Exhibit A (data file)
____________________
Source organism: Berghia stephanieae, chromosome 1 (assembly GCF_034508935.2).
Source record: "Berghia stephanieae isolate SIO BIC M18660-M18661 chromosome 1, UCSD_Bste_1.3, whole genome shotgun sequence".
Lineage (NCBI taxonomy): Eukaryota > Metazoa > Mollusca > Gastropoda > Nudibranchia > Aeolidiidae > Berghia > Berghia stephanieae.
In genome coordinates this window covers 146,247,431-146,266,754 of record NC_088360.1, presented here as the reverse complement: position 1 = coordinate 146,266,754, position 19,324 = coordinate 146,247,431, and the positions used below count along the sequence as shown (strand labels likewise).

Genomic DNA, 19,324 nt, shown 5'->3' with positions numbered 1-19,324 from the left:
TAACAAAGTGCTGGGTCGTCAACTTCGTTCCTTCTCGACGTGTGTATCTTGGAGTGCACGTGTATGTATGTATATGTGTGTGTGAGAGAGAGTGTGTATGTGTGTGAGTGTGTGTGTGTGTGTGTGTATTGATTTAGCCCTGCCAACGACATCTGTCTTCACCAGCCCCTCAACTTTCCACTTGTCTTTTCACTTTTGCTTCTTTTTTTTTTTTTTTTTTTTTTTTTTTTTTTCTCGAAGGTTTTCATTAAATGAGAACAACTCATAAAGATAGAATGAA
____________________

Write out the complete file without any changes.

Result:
Source organism: Berghia stephanieae, chromosome 1 (assembly GCF_034508935.2).
Source record: "Berghia stephanieae isolate SIO BIC M18660-M18661 chromosome 1, UCSD_Bste_1.3, whole genome shotgun sequence".
Lineage (NCBI taxonomy): Eukaryota > Metazoa > Mollusca > Gastropoda > Nudibranchia > Aeolidiidae > Berghia > Berghia stephanieae.
In genome coordinates this window covers 146,247,431-146,266,754 of record NC_088360.1, presented here as the reverse complement: position 1 = coordinate 146,266,754, position 19,324 = coordinate 146,247,431, and the positions used below count along the sequence as shown (strand labels likewise).

Genomic DNA, 19,324 nt, shown 5'->3' with positions numbered 1-19,324 from the left:
TAACAAAGTGCTGGGTCGTCAACTTCGTTCCTTCTCGACGTGTGTATCTTGGAGTGCACGTGTATGTATGTATATGTGTGTGTGAGAGAGAGTGTGTATGTGTGTGAGTGTGTGTGTGTGTGTGTGTATTGATTTAGCCCTGCCAACGACATCTGTCTTCACCAGCCCCTCAACTTTCCACTTGTCTTTTCACTTTTGCTTCTTTTTTTTTTTTTTTTTTTTTTTTTTTTTTTCTCGAAGGTTTTCATTAAATGAGAACAACTCATAAAGATAGAATGAA